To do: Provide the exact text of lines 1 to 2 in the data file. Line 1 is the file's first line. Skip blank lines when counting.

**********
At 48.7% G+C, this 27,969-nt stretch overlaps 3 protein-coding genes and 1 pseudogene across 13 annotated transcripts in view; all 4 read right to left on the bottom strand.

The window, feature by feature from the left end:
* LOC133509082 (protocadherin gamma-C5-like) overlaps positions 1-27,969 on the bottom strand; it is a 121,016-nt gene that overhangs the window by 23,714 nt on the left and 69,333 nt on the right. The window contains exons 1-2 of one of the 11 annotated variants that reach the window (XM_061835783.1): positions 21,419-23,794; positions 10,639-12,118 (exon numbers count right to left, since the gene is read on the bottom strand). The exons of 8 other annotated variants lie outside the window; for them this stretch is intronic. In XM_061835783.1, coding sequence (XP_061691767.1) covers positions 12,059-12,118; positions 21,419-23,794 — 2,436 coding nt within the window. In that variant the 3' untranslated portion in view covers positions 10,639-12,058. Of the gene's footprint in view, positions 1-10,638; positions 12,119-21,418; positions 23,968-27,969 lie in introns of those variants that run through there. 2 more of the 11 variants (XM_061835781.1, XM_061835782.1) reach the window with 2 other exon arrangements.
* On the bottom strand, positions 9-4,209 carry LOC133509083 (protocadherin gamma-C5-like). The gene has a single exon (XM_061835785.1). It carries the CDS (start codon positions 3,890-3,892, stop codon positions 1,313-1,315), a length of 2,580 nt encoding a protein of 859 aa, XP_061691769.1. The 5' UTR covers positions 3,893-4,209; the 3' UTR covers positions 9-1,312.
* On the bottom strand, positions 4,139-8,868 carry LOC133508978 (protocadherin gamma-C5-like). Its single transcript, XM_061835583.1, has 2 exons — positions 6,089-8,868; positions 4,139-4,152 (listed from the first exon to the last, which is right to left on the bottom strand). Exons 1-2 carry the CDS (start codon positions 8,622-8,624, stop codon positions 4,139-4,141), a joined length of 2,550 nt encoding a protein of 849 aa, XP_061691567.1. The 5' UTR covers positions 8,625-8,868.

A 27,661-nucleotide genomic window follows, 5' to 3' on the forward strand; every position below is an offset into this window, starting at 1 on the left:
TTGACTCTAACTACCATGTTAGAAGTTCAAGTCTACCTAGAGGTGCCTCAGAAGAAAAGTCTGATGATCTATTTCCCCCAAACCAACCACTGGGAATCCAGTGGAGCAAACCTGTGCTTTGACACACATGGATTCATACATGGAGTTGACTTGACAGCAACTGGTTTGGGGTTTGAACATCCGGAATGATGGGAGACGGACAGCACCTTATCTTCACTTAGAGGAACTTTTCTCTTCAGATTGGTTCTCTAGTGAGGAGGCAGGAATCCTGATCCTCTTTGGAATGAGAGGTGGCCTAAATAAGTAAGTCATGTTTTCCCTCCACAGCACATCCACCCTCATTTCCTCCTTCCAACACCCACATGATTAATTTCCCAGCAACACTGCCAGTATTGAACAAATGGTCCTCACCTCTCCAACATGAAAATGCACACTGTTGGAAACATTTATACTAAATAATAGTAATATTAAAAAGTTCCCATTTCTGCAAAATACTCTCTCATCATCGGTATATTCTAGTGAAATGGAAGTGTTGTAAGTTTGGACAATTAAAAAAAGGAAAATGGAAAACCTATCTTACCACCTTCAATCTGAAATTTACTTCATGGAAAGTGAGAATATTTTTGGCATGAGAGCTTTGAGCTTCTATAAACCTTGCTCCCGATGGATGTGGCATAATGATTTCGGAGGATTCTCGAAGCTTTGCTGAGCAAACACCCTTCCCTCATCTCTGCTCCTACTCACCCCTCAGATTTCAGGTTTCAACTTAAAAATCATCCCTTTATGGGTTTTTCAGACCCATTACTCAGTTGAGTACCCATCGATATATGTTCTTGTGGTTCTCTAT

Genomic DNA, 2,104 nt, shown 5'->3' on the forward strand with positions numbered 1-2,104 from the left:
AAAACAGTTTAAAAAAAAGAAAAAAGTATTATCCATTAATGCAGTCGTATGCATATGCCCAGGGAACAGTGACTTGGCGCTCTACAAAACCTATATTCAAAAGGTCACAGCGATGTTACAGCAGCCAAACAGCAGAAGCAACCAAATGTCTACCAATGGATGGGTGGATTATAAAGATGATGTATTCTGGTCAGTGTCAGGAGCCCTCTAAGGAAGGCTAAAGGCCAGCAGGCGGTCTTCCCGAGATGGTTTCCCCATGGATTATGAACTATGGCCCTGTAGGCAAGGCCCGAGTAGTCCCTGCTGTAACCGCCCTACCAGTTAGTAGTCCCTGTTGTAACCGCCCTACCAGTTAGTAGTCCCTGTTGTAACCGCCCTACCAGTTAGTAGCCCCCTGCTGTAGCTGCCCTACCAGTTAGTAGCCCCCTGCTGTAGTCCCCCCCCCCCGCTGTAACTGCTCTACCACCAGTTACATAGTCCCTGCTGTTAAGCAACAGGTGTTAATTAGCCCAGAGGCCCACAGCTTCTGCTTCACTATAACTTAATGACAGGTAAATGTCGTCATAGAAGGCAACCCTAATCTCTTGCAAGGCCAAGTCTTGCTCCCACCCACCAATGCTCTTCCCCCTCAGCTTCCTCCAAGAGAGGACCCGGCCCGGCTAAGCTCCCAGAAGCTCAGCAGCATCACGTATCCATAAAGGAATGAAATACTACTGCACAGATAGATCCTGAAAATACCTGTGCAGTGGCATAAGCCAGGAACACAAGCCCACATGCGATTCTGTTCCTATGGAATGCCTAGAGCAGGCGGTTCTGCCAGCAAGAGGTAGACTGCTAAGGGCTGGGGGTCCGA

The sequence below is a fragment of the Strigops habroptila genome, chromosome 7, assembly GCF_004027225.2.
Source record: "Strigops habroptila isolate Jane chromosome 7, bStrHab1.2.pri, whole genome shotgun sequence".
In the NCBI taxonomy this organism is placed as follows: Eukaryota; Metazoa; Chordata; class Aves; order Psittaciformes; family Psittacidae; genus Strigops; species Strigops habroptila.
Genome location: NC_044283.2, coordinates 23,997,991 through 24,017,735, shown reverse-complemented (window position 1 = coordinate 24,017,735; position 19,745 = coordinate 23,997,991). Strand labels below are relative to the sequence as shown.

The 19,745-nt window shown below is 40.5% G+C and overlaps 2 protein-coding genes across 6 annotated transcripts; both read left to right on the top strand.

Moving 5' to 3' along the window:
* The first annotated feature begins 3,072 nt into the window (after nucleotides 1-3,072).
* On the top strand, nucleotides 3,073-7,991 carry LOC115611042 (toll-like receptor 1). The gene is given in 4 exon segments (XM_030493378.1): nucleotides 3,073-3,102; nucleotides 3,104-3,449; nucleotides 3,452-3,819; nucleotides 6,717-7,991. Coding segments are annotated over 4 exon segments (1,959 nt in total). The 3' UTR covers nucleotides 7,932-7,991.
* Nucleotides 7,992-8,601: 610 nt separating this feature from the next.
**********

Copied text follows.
At 48.7% G+C, this 27,969-nt stretch overlaps 3 protein-coding genes and 1 pseudogene across 13 annotated transcripts in view; all 4 read right to left on the bottom strand.

The window, feature by feature from the left end: